‘Poor wretch, must I toss hither and thither in woe? On every side my heart is in despair; nor is there any help for my pain; but it burneth ever thus. Would that I had been slain by the swift shafts of Artemis before I had set eyes on him, before Chalciope’s sons reached the Achaean land. Some god or some Fury brought them hither for our grief, a cause of many tears. Let him perish in the contest if it be his lot to die in the field. For how could I prepare the charms without my parent’s knowledge? What story can I tell them? What trick, what cunning device for aid can I find? If I see him alone, apart from his comrades, shall I greet him? Ill-starred that I am! I cannot hope that I should rest from my sorrows even though he perished; then will evil come to me when he is bereft of life. Perish all shame, perish all glory; may he, saved by my effort, go scatheless wherever his heart desires. But as for me, on the day when he bides the contest in triumph, may I die either straining my neck in the noose from the roof-tree or tasting drugs destructive of life. But even so, when I am dead, they will fling out taunts against me; and every city far away will ring with my doom, and the Colchian women, tossing my name on their lips hither and thither, will revile me with unseemly mocking - the maid who cared so much for a stranger that she died, the maid who disgraced her home and her parents, yielding to a mad passion. And what disgrace will not be mine? Alas for my infatuation! Far better would it be for me to forsake life this very night in my chamber by some mysterious fate, escaping all slanderous reproach, before I complete such nameless dishonour.’ She spoke, and brought a casket wherein lay many drugs, some for healing, others for killing, and placing it upon her knees she wept. Apollonius Rhodius’ Argonautica, 3.772 ff.
Return Journey to Iolcus Medea leaves with Jason to become his wife in Iolcus. The Argonauts take an even more fantastic route home, up the Danube River, the invented Eridanus River, and the Rhone, before coming to the western coast of Italy. From here, there are several similarities with Odysseus’ journey.
Circe They make a stop at the island of Circe, who is related to Medea. She purifies Medea and Jason for the murder of Medea’s brother Apsyrtus. When they left Colchis, Aeetes sent Apsyrtus after them. They ambushed him and killed him.
Sirens, Scylla/Charybdis, Phaecians Like Odysseus, they must also pass by the Sirens, the Scylla and Charybdis, and they make a visit to the Phaeacians. King Alcinous and queen Arete agree to protect them from Aetes, who continues to chase them, if they are married. They therefore perform their marriage in Phaeacia, after which the Colchians stop chasing them.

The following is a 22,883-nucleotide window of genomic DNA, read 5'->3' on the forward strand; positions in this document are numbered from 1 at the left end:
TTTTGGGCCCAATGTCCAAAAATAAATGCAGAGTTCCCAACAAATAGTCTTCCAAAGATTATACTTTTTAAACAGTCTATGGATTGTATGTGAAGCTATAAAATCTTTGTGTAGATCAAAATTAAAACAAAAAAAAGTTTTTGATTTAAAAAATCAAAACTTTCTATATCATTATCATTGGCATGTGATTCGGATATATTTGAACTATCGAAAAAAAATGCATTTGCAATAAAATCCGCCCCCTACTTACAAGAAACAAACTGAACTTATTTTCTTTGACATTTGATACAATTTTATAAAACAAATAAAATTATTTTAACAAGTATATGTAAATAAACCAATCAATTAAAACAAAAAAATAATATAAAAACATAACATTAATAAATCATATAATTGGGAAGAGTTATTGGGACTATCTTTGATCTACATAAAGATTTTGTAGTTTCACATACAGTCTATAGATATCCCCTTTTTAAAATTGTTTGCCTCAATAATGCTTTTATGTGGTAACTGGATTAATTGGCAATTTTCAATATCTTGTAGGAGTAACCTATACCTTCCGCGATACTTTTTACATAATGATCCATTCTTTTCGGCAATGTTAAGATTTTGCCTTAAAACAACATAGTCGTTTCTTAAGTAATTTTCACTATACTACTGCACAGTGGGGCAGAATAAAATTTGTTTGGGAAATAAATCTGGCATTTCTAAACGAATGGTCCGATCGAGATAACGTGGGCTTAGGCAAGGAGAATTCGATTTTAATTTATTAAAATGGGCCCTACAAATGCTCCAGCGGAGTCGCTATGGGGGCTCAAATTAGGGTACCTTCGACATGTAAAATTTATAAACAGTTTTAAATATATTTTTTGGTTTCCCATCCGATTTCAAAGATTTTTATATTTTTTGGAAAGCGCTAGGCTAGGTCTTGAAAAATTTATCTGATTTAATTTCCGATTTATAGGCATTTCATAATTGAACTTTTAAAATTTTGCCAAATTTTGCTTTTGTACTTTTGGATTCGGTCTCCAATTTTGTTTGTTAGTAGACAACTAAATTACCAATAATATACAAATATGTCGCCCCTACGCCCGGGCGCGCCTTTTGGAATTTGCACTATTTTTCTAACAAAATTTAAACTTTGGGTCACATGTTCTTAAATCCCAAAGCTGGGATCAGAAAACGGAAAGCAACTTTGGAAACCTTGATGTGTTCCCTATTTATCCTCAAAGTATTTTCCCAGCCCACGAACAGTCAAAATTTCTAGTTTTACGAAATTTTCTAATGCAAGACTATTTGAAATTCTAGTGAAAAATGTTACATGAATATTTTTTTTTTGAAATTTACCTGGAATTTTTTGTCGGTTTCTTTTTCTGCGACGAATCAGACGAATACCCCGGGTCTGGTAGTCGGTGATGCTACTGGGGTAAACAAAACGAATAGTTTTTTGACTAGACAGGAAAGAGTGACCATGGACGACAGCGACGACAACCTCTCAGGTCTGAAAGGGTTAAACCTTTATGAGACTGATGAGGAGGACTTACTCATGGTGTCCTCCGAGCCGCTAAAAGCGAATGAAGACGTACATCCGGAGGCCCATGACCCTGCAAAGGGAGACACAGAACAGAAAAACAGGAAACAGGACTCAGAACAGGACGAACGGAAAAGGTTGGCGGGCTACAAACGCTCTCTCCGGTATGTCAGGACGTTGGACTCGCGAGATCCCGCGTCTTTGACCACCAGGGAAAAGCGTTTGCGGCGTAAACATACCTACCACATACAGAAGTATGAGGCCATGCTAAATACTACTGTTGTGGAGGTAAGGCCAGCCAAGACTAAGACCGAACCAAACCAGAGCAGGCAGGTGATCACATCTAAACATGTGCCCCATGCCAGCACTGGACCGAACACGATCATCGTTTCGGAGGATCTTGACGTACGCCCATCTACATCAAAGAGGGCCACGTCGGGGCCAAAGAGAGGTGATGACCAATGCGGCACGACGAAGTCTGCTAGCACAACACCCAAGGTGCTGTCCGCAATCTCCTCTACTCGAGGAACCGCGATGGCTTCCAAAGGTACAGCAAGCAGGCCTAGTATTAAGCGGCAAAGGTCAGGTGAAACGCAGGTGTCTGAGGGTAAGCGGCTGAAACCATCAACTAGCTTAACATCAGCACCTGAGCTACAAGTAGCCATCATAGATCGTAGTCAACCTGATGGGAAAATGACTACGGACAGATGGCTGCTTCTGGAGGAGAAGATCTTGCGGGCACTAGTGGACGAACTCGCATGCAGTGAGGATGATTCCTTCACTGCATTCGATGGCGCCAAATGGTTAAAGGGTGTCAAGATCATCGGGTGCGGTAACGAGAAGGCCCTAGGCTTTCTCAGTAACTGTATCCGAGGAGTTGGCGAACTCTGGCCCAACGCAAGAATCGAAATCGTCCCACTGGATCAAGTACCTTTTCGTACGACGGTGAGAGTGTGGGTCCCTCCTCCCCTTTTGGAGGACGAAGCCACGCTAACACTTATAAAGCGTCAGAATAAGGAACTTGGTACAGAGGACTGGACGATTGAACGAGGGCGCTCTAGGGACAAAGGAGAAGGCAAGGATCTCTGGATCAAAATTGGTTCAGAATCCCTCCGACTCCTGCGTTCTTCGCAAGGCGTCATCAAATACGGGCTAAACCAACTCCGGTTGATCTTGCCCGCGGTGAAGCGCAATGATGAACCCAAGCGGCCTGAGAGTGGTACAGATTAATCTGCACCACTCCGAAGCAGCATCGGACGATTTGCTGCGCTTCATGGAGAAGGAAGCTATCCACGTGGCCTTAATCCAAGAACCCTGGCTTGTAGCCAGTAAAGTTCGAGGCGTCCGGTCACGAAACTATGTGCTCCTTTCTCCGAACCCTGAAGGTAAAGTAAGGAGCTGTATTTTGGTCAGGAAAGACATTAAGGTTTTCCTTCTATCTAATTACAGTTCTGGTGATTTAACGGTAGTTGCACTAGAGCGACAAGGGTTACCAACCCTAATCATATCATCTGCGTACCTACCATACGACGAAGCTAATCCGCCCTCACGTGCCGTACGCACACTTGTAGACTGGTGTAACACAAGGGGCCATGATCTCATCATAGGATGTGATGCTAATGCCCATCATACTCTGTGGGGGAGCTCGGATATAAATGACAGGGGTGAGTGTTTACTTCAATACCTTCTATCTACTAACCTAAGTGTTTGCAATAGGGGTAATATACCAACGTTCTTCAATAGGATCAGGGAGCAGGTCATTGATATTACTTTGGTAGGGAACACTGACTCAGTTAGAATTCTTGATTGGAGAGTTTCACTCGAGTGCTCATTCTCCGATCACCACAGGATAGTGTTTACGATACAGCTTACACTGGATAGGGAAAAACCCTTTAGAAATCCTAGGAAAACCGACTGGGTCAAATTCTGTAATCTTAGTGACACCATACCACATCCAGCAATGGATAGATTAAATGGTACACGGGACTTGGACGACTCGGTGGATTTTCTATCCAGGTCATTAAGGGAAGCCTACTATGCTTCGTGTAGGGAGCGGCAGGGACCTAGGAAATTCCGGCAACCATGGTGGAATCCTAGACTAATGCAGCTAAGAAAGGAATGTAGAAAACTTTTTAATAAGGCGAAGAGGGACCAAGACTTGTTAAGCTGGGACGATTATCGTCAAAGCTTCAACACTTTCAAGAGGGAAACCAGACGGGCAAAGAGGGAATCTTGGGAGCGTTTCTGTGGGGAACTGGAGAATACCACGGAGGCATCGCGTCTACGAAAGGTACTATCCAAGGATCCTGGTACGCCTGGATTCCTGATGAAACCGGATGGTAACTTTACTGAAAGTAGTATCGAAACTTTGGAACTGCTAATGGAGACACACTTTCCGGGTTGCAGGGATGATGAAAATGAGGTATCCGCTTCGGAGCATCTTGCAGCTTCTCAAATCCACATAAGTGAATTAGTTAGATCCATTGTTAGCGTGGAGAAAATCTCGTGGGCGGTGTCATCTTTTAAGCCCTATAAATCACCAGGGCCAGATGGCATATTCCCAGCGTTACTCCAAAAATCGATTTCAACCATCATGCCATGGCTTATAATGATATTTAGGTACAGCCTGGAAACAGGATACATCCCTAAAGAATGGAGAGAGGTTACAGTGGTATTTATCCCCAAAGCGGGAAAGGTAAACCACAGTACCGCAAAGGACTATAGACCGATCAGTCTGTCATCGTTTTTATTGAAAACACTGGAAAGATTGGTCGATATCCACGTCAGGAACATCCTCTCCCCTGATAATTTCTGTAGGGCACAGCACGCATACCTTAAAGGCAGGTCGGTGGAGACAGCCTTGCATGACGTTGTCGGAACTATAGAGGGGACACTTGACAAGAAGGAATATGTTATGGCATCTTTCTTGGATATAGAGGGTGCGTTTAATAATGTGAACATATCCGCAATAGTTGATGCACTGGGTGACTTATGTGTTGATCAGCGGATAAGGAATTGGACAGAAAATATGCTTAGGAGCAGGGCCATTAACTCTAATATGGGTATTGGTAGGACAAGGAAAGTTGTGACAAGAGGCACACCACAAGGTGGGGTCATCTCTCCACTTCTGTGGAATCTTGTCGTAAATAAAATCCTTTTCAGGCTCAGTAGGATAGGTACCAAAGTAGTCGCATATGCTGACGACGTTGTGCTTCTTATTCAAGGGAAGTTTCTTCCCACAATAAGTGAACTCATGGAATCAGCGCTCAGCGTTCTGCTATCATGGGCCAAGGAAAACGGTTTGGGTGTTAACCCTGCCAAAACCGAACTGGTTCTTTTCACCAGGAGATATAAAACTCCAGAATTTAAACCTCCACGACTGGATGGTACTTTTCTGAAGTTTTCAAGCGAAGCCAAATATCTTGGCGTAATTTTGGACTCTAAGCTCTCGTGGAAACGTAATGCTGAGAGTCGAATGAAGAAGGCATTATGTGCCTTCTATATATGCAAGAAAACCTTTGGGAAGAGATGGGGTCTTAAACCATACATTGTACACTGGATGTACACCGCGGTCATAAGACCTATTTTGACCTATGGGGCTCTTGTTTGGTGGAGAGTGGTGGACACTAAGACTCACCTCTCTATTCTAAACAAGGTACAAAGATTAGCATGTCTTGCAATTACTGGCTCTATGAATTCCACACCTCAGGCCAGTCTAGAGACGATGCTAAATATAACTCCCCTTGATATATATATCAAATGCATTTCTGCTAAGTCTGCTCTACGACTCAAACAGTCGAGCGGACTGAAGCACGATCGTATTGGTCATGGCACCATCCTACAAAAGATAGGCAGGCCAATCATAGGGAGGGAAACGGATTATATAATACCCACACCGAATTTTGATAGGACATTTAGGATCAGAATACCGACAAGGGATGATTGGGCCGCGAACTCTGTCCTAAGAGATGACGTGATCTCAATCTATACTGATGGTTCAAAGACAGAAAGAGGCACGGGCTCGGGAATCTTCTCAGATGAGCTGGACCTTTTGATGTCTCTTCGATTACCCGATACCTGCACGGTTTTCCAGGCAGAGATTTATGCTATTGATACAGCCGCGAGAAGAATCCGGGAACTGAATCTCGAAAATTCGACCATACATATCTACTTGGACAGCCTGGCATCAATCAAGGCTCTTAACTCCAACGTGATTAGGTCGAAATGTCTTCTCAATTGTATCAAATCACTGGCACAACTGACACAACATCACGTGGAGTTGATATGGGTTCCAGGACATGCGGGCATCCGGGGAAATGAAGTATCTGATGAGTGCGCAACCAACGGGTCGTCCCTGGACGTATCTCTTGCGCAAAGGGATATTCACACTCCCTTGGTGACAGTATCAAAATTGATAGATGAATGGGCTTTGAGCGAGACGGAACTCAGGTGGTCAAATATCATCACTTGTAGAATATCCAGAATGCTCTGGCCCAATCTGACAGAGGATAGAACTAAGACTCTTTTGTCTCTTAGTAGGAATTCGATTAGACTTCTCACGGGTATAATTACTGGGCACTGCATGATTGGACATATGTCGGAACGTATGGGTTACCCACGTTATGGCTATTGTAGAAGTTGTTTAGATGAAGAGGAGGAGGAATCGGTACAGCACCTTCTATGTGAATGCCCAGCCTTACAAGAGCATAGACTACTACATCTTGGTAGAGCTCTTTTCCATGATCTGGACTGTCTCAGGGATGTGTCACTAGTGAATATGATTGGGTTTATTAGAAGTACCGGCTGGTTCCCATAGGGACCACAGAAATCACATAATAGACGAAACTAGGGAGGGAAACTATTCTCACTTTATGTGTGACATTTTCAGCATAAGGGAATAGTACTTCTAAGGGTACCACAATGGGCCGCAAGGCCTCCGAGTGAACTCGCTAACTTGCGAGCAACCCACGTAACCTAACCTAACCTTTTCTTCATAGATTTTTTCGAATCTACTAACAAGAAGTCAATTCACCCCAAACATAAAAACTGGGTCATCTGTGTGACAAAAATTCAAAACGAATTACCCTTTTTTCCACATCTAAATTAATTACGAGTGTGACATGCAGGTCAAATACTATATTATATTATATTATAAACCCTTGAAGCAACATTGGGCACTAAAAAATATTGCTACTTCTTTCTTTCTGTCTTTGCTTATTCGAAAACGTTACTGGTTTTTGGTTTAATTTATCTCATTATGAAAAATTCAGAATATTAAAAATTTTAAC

Libya and Crete - Talus The Argonauts next wander off course to North Africa, specifically Libya. They are stranded there, and have to carry the Argo on their shoulders to lake Triton, passing the garden of the Hesperides on the way. The sea god Triton guides them back to the sea. They then sail past Crete where they have their final adventure before arriving home. Crete was guarded by a bronze giant named Talus, who threw rocks at people who passed by. In one version Medea defeats him by means of her magic; she makes him go mad and he strikes his ankle, his only weak point, and he bleeds to death.
Arrival Home When Jason arrives home finally, Pelias refuses to give him the throne. Here we see the destructive nature of Medea come to the fore. She made Jason’s father Aeson young again by cutting him up and boiling him in a cauldron, and did the same also for a ram. She thus convinced Pelias’ daughters to try the same thing on their father. The magic of course only worked for Medea and Pelias died.
Corinth Jason does not, however, get the throne of Iolcus. Because of the murder of Pelias, he and Medea are driven abroad to Corinth. Medea was often connected with Corinth in mythology, a city with many Near Eastern connections. In another version of the myth, the Corinthians called Medea to be their queen, because her father Aeetes had been the king there before he left for Colchis. This is where Euripides’ tragedy Medea was set.
Murder of her Children According to Euripides’ Medea, when Jason and Medea arrived in Colchis, Jason divorced Medea to marry Glauce, the daughter of Creon, the king of Corinth. This infuriated Medea who contrived to kill Glauce. She sent her a gift of a poisoned robe and crown, which burned both Glauce and Creon. She then, in a terrifying move, killed her own children in revenge against Jason. Medea then flies away on a chariot drawn by winged dragons of the sun. She goes away to Athens, where she marries king Aegeus.